He was only fourteen when he stopped bowing down to worship his ancestors according to family tradition. He had put his faith in the God who said, "Thou shalt have no other gods before Me."
He dreaded returning home after his absence from the Moon Festival.
His father and eldest brother were waiting for him when he arrived. The boards slammed against his fingers, his arms, his legs, his ribs, as they shouted at him. "How DARE you scorn our forefathers and bring shame upon our family! Where do you come from without the ancestors?! You are no longer one of us!"
Battered and bleeding, inside and out, he rasped, "The true and living God says to worship him and Him, alone."
They dared not strike him again, lest they kill him. They walked away in disgust.
Tears pouring down their cheeks, his mother and sisters cleansed his wounds and bound his broken bones, hoping against hope that he had finally learned his lesson.
But the scene was repeated time after time, until at the age of seventeen, he contracted Tuberculosis.
He was twenty-two when he finally won his battle with death.
His parents did not know what to do with this stubborn son, whom they loved so much, but who had brought so much shame upon their family.
A desperate act of love, his father sold the family home, took up a tenancy, and sent his wayward son to America, to Bible College.
He was thirty-one when he learned his father was at death's impending door.
His heart deeply burdened, he arrived at his father's bedside. "Father, won't you please believe in Jesus?" he pleaded.
His blood boiling with rage, the dying man nearly leapt from his mat as he ordered his son from the room.
But two hours later, he changed his mind and called out, "I was wrong, my son. You are not crazy. Please help me to believe in Jesus."
One by one on that cold, winter's evening, they climbed the steps to their father's house, barely containing their fury.
A collective force of gnashing teeth, they met him head-on. "How DARE you come here to make trouble while our father is dying? Go back to America where you belong!"
He was forty-four when he brought his family with him to celebrate his mother's eightieth birthday.
No longer accustomed to the Lunar Calendar, he had not realized that the anniversary of his father's death would fall during their visit. That is, not until his eldest sister came to see them.
She brought food and gifts for his family. Then, she entreated him, "Won't you join us as we worship Father this year?"
His head knew the answer his heart did not want to give.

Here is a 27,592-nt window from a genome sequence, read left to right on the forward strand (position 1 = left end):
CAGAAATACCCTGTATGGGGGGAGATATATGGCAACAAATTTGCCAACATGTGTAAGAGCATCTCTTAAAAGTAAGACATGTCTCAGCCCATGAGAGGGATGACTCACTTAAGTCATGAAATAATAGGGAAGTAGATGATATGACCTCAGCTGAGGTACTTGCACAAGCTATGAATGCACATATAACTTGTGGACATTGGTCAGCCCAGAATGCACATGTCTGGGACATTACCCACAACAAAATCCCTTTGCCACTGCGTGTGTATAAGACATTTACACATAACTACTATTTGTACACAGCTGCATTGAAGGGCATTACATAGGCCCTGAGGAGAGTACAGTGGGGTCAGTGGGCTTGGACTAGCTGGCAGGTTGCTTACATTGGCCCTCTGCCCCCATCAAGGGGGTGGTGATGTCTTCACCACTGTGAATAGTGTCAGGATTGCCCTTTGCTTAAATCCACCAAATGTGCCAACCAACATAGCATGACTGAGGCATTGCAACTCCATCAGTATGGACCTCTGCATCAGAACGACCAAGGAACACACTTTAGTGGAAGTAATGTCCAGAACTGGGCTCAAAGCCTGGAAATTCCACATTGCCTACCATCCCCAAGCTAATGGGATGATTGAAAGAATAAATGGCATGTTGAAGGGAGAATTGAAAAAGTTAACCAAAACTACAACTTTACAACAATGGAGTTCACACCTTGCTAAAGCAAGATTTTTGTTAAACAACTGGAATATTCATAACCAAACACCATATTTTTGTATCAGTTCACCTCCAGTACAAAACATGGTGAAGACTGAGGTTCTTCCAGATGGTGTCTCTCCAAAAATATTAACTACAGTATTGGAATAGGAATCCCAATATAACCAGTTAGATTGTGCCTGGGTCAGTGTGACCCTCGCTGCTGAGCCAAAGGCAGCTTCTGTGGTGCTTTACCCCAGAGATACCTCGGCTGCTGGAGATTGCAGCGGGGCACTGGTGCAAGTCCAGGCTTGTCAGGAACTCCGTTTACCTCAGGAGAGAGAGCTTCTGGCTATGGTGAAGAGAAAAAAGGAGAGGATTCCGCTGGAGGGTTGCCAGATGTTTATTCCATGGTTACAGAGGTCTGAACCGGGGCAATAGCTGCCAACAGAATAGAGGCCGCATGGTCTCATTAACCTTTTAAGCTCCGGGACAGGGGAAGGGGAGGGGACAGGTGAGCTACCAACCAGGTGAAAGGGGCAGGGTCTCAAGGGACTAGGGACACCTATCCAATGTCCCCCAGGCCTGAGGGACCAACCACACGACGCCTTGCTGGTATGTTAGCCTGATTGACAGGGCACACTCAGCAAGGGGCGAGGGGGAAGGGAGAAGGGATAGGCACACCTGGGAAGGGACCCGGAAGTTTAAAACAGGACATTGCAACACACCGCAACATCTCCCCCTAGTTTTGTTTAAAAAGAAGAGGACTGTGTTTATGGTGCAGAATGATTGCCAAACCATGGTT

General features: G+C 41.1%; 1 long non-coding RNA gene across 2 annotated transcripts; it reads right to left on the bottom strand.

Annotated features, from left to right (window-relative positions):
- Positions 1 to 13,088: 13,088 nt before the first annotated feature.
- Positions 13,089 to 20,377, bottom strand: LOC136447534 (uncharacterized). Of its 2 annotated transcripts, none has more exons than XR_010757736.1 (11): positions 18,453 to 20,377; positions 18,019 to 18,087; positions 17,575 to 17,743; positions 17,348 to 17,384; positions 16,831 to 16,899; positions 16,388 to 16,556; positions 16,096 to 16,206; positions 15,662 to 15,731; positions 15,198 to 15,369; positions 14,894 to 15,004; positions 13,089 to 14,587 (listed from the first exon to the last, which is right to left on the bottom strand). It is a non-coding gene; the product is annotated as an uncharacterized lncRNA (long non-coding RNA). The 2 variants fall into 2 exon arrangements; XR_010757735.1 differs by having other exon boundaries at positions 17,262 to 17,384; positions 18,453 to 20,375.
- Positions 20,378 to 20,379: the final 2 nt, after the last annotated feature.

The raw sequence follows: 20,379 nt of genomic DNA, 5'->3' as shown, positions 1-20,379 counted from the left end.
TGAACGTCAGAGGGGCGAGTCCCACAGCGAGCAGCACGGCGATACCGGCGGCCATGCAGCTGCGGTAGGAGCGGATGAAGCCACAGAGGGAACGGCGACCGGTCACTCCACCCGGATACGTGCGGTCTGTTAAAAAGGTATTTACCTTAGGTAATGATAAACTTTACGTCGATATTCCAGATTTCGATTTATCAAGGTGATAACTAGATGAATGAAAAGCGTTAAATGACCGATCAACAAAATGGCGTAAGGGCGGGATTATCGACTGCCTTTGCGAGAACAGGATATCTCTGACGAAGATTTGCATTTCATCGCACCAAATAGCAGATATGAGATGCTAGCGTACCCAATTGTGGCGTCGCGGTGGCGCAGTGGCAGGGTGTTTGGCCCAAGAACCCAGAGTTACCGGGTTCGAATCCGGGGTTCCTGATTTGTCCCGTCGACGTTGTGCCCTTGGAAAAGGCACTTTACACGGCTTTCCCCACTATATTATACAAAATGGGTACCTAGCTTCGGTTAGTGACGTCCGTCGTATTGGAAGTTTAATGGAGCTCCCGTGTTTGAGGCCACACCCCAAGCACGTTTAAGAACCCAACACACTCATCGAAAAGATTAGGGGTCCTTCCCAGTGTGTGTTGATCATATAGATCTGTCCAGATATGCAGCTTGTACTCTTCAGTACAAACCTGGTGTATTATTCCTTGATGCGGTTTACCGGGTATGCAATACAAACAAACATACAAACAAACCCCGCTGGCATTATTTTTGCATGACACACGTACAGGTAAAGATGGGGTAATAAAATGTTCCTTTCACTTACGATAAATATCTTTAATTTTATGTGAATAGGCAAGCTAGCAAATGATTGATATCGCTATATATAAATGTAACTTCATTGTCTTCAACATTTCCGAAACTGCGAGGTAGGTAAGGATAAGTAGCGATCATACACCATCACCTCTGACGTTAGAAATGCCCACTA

How long would he have to endure this chasm between himself and his siblings? How long would he have to feel as if he were bringing shame upon his family? How long before he would once again experience the warmth and emotional connection he'd known as a child?
His soul in turmoil, he could not sleep. His wife found him in the kitchen, his Bible open on his lap, his head bowed in prayer.
At 10 PM, all the relatives planned to meet with his father's ghost.
He and his family would not be there. They would stay in a motel.
As they left, they met his younger brother's family, arriving with food for the shrine.
"We prayed at Father's grave this morning," he explained.
"You have done well," his brother replied.
But in his heart, he could feel the emotional beating determined for him by his elder siblings.
He continues to pray for mercy for his family, that he might some day go to plant a church in his home village.
Fighting on his knees and standing for the Lord, he is a hero of the faith.
Read more articles by Christine Rhee or search for articles on the same topic or others.
As always, you reached my heart. It helps me see that I have gone through nothing compared to this young man. It makes me realize that we are truly blessed here in the states to be able to worship openly and freely. I thank you very much for your stories. I followed without any problem. As usual, I have nothing but praise for you in sharing this with us. Your sister in Christ, Mamie
Note from the author: I would highly value any constructive feedback people might have to offer. For instance:
*how is the flow from on section of the story to the next? Any suggestions for how to make these transitions smoother?
*are there any sections that are "told" too much, need more "showing"?
*Does the reader have all the necessary facts? Are you left wondering about anything?
For the story of how this young man's mother became a Christian, please see "Omani Accepted" It happened when he was 36.